Shake the mental funk

January 22, 2016

2 Min Read
Shake the mental funk
<div>The Maschhoffs Pork Production NJAS scholarship winner -Morgan Cox, Danika Miller, Lexi Marek, Jackson Johnson and Caleb Grohmann</div>

January seems to be a rough month for most people. The hopes of better things to come in a new year often fizzle out as the short, cold days frequently rob us from valuable sunshine to brighten the day. At the beginning of each year, inspirational words are habitually spoken but not absorbed. Words are just words if the mindset is to ramble ahead, doing things the same way with the same attitude day in and day out.

I openly admit the first work week in January was rough for me. The motivation truck was stuck in park. Perhaps, this was a product of holiday downtime, giving my mind permission to rest. After all, life is a mental sport and your personal journey is never smooth or straight. Still, even the roughest terrain needs to be conquered or it will leave us planted in a bottomless pothole.

Low prices from hogs to corn and staring at red ink can likewise leave any farmer in a mental funk that is hard to shake. Trying to figure out how to pay the bills can be a mental Olympics in itself. The craziness that we call life can easily leave us on a treadmill. Especially in agriculture, the daily battles to just accomplish the normal routine chores can be a small victory some days. Yet, it also can leave us complacent and unwilling to strive for more. However, the right attitude can make a really rough situation more tolerable.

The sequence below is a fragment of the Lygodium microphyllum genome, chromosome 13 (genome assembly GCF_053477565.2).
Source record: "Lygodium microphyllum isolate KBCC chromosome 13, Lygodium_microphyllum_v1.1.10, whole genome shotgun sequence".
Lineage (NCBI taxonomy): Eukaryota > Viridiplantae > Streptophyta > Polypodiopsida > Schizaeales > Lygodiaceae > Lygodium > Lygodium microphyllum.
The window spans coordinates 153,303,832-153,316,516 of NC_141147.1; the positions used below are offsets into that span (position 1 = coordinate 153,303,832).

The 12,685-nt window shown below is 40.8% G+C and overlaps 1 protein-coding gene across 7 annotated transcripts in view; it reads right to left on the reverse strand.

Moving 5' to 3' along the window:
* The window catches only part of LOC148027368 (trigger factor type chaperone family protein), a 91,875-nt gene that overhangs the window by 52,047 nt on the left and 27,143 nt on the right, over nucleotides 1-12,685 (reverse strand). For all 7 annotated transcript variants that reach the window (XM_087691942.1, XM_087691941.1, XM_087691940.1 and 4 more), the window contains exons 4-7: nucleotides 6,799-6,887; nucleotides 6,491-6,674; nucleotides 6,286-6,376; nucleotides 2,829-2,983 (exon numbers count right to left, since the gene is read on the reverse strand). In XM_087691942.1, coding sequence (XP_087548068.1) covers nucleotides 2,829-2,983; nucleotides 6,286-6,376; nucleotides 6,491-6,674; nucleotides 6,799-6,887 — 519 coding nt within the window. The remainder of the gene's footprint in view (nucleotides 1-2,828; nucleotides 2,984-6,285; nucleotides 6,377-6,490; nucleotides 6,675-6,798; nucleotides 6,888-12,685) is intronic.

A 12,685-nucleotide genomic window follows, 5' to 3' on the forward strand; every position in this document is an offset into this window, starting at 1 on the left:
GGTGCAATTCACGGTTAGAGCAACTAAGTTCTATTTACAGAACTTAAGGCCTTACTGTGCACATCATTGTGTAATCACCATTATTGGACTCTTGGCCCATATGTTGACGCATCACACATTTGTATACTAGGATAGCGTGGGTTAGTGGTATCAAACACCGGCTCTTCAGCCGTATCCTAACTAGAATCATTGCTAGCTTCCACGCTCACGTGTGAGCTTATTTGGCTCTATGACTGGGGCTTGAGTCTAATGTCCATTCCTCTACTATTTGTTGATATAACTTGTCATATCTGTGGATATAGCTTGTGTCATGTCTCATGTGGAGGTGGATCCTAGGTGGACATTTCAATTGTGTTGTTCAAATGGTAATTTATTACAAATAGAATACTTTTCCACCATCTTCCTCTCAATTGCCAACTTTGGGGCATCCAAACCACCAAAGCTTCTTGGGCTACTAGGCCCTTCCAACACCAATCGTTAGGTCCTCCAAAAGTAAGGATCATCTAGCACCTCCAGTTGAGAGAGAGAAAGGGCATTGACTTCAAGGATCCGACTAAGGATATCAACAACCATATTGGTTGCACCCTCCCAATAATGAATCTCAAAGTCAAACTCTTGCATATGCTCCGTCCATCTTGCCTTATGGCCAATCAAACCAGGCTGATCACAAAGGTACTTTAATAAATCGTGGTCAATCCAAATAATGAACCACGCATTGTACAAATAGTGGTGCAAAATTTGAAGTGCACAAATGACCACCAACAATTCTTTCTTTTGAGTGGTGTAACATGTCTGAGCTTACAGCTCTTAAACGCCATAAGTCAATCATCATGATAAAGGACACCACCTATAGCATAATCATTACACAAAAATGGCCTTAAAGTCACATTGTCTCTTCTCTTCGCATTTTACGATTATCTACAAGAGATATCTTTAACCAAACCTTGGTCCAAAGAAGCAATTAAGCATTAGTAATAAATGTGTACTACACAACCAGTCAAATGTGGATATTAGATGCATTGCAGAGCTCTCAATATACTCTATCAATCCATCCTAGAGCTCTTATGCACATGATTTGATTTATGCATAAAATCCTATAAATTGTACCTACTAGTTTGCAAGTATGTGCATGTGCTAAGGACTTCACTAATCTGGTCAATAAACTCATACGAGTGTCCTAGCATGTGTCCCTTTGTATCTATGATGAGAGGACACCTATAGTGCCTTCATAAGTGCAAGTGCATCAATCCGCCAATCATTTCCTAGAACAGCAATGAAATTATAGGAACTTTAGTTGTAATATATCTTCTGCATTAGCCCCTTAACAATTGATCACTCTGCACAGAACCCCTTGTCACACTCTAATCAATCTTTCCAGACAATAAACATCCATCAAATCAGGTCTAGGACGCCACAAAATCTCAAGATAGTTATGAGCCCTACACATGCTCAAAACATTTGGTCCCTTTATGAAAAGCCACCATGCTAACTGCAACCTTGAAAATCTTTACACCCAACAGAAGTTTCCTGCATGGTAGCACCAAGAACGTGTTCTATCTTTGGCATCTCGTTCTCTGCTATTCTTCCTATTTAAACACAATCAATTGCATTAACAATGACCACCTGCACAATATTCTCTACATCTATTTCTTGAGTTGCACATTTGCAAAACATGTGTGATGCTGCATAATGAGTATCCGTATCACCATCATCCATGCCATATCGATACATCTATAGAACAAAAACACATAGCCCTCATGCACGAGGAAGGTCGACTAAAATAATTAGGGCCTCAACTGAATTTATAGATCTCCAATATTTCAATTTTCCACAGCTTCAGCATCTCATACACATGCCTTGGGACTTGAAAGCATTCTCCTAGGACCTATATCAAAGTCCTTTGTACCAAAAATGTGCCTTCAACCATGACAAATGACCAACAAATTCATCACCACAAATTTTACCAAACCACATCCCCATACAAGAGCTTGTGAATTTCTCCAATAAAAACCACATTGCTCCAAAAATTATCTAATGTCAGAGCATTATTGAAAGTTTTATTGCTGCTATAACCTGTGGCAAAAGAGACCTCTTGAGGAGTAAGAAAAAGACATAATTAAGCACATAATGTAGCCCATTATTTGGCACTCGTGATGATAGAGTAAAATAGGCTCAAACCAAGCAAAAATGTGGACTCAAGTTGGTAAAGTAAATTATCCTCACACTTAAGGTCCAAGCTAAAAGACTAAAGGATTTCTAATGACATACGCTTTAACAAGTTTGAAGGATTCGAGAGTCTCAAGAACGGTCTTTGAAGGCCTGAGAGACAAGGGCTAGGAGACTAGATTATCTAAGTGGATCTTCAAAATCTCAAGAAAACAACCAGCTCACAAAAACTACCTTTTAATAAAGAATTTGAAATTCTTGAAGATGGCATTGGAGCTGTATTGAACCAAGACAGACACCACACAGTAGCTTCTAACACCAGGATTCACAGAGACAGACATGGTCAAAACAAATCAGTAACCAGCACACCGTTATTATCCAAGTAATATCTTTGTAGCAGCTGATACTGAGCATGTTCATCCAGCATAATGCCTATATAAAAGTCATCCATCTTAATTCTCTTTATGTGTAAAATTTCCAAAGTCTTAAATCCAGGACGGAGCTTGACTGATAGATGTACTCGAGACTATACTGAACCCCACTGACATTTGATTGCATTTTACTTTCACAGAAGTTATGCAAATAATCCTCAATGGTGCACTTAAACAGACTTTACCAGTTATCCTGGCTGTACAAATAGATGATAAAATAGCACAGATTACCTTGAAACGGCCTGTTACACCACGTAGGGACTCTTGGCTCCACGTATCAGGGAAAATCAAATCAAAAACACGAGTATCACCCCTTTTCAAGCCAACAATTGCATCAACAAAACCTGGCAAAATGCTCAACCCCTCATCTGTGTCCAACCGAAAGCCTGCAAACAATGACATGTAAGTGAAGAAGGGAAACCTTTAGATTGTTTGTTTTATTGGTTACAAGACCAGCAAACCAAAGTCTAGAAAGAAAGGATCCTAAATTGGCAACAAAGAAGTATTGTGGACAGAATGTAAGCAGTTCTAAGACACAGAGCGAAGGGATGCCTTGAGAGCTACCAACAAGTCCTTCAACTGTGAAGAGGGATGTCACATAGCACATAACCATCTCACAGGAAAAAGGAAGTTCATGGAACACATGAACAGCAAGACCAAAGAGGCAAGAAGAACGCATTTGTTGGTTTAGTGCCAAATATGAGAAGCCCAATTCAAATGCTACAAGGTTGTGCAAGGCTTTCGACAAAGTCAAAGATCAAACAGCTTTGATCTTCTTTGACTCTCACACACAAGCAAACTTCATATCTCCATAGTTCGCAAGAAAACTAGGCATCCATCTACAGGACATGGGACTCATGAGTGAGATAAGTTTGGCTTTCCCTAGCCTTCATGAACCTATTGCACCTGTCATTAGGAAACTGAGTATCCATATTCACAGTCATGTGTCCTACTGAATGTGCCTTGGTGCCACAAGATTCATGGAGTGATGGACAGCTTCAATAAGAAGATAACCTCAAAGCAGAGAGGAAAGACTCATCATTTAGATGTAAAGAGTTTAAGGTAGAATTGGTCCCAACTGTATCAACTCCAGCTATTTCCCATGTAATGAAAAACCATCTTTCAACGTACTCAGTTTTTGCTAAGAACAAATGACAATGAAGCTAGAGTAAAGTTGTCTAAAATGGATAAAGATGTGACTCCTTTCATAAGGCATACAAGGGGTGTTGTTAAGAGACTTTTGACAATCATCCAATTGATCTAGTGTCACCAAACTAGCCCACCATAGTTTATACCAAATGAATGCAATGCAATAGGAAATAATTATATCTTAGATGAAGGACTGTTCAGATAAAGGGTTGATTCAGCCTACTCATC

Sometimes a spark of inspiration and motivation can come at the most unusual time. On a whim, I voyaged a few miles south to meet up with some young leaders of the pork community. Morgan Cox, Danika Miller, Lexi Marek, Jackson Johnson and Caleb Grohmann’s enthusiasm was contagious but it was their mental state of mind that took my breath away. As we discussed the business of pork and the world in general, I could not help to wonder what would happen if we all approach life with the same “fresh mind” as these young leaders did.

Take a page from these young leaders’ play book and develop a renewed outlook. It is always a good reminder to step back, examine business-as-usual and be open to try something new, building on the strong foundation of wins and losses from the past. As an industry what would the future hold if we all embrace change with a more open perspective? While experience can cause us to trek forward with more caution than the youngest generation, it is never too late to try something new.

Subscribe to Our Newsletters
National Hog Farmer is the source for hog production, management and market news

You May Also Like